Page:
A handout photograph, shot in January 2024, shows women and babies at the Zamzam displacement camp close to El Fasher in North Darfur, Sudan. OSV News photo/Mohamed Zakaria, MSF handout via Reuters

As women, children starve, Sudan in desperate need of help, say Catholic aid workers

By  Tonny Onyuolo, OSV News
  • April 29, 2024

Catholic agencies, along with other Christian charities in Sudan, have intensified their food distribution campaign across the country to save hundreds of thousands of suffering Sudanese people from extreme hunger as the civil war entered its second year.

The agencies are urging the international community to include the suffering people of Sudan among its priorities even as they attend to the needs of victims of violent conflicts in other regions of the world.

"As we speak, the situation is dire, and the humanitarian situation continues to deteriorate rapidly," said Telley Sadia, country representative for Sudan for the Catholic Agency for Overseas Development, or CAFOD. "We are helping wherever we can, but urgent action is needed to avert the looming famine because women and children are starving, and they need immediate help."

The northeastern African nation of more than 46 million people erupted into a bloody civil war a year ago as a result of a power struggle between the generals that head the Sudanese Armed Forces and Rapid Support Forces following the ouster of longtime dictator Omar Hassan al-Bashir.

The war, which was initially concentrated in Khartoum, the country's capital, spread quickly to other parts of the country, including Darfur. One year on, the conflict has displaced more than 8.6 million people from their homes, including 1.8 million refugees, according to figures from the United Nations. The organization also reports that over 14,000 people have been killed in the conflict, and half the country's population needs life-saving assistance.

The U.N. has called the war "a crisis of epic proportions."

Sadia confirmed to OSV News that the "situation was now unbearable" in the country since the majority of people are currently struggling to find food to eat, and children are dying from malnutrition. She urged the international governments "not to abandon the people of Sudan" and to provide $2.7 billion to help address the crisis that has left millions needing urgent assistance.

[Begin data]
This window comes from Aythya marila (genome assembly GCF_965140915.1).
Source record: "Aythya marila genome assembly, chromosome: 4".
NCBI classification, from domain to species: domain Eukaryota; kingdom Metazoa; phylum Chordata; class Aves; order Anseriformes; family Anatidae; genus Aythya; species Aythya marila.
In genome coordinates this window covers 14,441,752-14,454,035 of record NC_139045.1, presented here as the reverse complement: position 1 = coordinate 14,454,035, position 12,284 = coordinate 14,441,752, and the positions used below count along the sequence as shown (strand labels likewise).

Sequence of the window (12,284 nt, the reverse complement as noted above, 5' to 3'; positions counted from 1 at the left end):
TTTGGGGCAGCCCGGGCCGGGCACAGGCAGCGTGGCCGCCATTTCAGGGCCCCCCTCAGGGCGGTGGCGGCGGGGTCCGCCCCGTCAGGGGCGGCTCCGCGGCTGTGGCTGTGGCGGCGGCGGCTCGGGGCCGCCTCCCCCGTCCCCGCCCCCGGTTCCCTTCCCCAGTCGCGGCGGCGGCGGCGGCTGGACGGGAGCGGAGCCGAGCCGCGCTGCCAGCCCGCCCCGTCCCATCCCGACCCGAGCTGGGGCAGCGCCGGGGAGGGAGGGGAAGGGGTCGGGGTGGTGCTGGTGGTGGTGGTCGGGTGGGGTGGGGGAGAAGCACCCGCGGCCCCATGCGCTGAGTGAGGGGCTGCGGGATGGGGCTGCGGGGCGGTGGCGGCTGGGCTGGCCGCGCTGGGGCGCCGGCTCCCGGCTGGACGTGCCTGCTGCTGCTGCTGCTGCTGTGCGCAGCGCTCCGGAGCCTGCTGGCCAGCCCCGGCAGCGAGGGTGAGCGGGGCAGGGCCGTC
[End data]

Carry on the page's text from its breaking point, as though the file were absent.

"People are going through trauma and staring at the looming famine they have never experienced before," she said, calling for an immediate cease-fire. "They have no way to come out of this situation; thus, there's a need to increase lifesaving food aid and allow humanitarian access to save the lives of women and children."

Caritas Internationalis, a family of 162 national Catholic relief and development agencies working across the world, has said the situation in Sudan is increasingly dire as the majority of families in their homes and those in camps for internally displaced persons, or IDP camps, were starving for fear of venturing out for food due to deteriorating security.

They noted that Sudan requires a lot of international humanitarian support to save millions of people from the looming famine.

"We appeal urgently for much greater international humanitarian support to mitigate the enormity of the suffering of the people," Caritas said in their April 15 statement marking the first anniversary of the Sudanese war.

"We urge the international community not to abandon the people of Sudan despite the focus on conflicts elsewhere," the organization said.

Caritas said a lack of enough funding from the international community has prevented both secular and faith-based organizations working in the country from reaching out to more people facing starvation and serious disease outbreaks, including cholera.

Caritas called for an immediate cease-fire between rival military factions to prevent the loss of innocent lives and avoid a humanitarian catastrophe on a larger scale.

"We also call for much more assertive and coordinated international engagement in seeking increased humanitarian access (including facilitation of cross-border operations from Chad and South Sudan), diplomatic solutions to achieve an urgent ceasefire, and an end to a conflict that has now created the world's largest hunger crisis in 2024," the organization said.

Pope Francis has, on several occasions, called for an immediate end to violence in Sudan, saying the ongoing fighting was worsening the humanitarian situation in the country.

"Unfortunately, the situation in Sudan remains grave, and therefore, I renew my appeal for an end to the violence as soon as possible and for a return to the path of dialogue," he said April 23 after the "Regina Coeli" prayer at the Vatican. "I invite everyone to pray for our Sudanese brothers and sisters."

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